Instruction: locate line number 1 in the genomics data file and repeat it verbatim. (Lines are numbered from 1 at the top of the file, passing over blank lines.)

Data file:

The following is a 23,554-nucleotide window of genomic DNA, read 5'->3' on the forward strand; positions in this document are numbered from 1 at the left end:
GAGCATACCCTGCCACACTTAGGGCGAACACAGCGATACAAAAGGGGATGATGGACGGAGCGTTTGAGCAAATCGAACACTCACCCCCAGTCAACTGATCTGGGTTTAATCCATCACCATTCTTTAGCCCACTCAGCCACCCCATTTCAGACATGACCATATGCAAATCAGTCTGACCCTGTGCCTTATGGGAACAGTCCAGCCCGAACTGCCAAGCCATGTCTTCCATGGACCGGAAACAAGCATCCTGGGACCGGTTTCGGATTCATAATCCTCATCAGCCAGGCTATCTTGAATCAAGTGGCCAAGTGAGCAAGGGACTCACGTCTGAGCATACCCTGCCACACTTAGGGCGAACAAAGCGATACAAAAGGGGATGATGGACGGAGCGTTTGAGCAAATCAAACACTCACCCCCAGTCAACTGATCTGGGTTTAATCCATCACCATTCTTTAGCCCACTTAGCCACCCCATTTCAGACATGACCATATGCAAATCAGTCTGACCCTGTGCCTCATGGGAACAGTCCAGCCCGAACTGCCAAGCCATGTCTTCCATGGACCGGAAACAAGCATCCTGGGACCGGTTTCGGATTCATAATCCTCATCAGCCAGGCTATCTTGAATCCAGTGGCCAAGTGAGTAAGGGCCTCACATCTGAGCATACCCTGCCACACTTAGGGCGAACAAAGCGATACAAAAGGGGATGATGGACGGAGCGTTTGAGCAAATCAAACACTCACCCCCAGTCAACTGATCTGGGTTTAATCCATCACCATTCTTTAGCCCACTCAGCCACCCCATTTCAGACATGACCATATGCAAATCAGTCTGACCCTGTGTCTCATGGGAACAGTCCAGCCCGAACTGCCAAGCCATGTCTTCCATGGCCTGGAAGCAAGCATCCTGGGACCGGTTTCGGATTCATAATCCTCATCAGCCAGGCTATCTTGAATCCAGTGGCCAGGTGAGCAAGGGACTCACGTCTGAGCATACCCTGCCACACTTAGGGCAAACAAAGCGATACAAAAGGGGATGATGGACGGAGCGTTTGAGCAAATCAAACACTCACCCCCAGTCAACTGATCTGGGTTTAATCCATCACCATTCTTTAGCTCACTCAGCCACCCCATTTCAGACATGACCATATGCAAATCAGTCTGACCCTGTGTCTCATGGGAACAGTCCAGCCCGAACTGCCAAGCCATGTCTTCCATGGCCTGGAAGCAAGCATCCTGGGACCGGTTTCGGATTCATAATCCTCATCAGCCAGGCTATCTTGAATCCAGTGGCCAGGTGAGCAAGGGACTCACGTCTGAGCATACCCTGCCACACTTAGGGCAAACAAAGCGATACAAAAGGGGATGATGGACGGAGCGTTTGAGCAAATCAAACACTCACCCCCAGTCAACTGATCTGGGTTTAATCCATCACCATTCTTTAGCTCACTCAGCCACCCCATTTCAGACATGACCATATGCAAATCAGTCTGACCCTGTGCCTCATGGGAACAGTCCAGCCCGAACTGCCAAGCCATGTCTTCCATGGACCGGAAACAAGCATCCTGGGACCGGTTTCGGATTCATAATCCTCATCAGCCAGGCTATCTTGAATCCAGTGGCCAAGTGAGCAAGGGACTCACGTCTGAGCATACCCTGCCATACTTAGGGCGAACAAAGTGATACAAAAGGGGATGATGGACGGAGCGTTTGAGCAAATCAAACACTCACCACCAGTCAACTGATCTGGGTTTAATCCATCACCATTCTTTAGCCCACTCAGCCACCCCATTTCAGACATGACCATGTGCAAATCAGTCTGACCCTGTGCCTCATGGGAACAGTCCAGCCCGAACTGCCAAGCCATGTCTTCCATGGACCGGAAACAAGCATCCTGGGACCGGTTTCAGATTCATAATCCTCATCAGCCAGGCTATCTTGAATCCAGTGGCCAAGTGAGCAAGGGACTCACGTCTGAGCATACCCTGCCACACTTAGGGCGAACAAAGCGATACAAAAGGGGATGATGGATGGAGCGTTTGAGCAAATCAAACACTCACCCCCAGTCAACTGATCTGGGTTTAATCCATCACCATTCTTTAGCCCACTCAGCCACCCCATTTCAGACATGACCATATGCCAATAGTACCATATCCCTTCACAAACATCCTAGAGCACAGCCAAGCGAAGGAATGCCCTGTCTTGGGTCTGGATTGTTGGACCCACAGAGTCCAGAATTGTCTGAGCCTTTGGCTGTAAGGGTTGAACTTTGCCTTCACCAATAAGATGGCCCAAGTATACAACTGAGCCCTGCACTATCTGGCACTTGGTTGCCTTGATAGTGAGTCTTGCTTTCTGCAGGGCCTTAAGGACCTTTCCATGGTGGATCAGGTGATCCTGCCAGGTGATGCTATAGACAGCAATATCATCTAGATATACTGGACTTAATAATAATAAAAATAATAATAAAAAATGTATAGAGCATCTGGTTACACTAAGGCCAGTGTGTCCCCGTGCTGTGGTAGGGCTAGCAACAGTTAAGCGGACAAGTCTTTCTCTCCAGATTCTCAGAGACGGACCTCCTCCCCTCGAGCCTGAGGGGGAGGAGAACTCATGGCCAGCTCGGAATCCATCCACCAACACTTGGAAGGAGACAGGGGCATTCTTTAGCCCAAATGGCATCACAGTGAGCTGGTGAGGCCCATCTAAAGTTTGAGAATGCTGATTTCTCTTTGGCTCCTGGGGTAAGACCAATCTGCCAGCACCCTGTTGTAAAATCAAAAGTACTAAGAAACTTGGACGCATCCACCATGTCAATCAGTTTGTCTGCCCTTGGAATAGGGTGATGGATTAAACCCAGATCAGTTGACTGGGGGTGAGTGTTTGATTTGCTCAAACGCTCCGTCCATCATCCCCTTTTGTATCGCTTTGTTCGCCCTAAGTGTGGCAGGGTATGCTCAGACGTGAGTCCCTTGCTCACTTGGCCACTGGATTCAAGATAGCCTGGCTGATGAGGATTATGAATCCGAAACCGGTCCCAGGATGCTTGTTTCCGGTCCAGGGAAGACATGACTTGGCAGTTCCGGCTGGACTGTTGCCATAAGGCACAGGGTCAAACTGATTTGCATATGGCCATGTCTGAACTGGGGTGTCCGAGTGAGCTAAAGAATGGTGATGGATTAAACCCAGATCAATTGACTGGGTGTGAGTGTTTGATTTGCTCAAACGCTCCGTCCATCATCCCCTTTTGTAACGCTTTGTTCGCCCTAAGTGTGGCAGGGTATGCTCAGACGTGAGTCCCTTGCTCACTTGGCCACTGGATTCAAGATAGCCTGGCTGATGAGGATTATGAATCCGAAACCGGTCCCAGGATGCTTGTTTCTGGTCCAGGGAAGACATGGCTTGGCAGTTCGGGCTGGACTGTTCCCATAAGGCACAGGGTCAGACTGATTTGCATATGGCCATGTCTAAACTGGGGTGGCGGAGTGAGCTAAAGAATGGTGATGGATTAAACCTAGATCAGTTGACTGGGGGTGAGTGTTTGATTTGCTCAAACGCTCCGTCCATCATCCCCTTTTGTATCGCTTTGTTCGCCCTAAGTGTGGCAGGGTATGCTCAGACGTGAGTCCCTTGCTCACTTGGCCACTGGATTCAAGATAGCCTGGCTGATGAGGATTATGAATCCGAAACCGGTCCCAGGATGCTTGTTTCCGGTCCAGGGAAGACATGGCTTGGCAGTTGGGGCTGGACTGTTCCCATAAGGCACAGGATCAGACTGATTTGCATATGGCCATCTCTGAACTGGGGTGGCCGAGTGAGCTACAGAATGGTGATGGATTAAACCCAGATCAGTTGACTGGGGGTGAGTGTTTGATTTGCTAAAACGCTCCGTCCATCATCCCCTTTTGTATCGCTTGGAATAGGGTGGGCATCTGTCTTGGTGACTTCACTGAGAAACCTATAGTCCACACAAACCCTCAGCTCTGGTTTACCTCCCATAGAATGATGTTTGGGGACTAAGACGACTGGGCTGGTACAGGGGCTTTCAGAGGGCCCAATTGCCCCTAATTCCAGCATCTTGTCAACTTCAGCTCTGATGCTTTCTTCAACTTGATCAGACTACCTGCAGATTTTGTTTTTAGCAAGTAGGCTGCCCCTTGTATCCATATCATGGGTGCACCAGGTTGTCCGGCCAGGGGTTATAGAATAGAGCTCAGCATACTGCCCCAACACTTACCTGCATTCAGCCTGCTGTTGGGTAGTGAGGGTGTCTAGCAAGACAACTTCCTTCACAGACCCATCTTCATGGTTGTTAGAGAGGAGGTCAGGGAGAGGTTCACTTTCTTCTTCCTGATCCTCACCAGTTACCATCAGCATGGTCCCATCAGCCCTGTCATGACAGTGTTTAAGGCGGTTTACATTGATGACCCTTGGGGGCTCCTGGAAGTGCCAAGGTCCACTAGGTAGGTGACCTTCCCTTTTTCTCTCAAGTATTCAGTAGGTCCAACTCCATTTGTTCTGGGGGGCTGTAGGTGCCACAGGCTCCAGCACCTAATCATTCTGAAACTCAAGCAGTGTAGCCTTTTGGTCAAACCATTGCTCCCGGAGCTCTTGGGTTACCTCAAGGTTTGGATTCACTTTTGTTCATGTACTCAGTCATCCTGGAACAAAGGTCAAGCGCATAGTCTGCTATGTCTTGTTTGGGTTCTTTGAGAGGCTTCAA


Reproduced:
The following is a 23,554-nucleotide window of genomic DNA, read 5'->3' on the forward strand; positions in this document are numbered from 1 at the left end: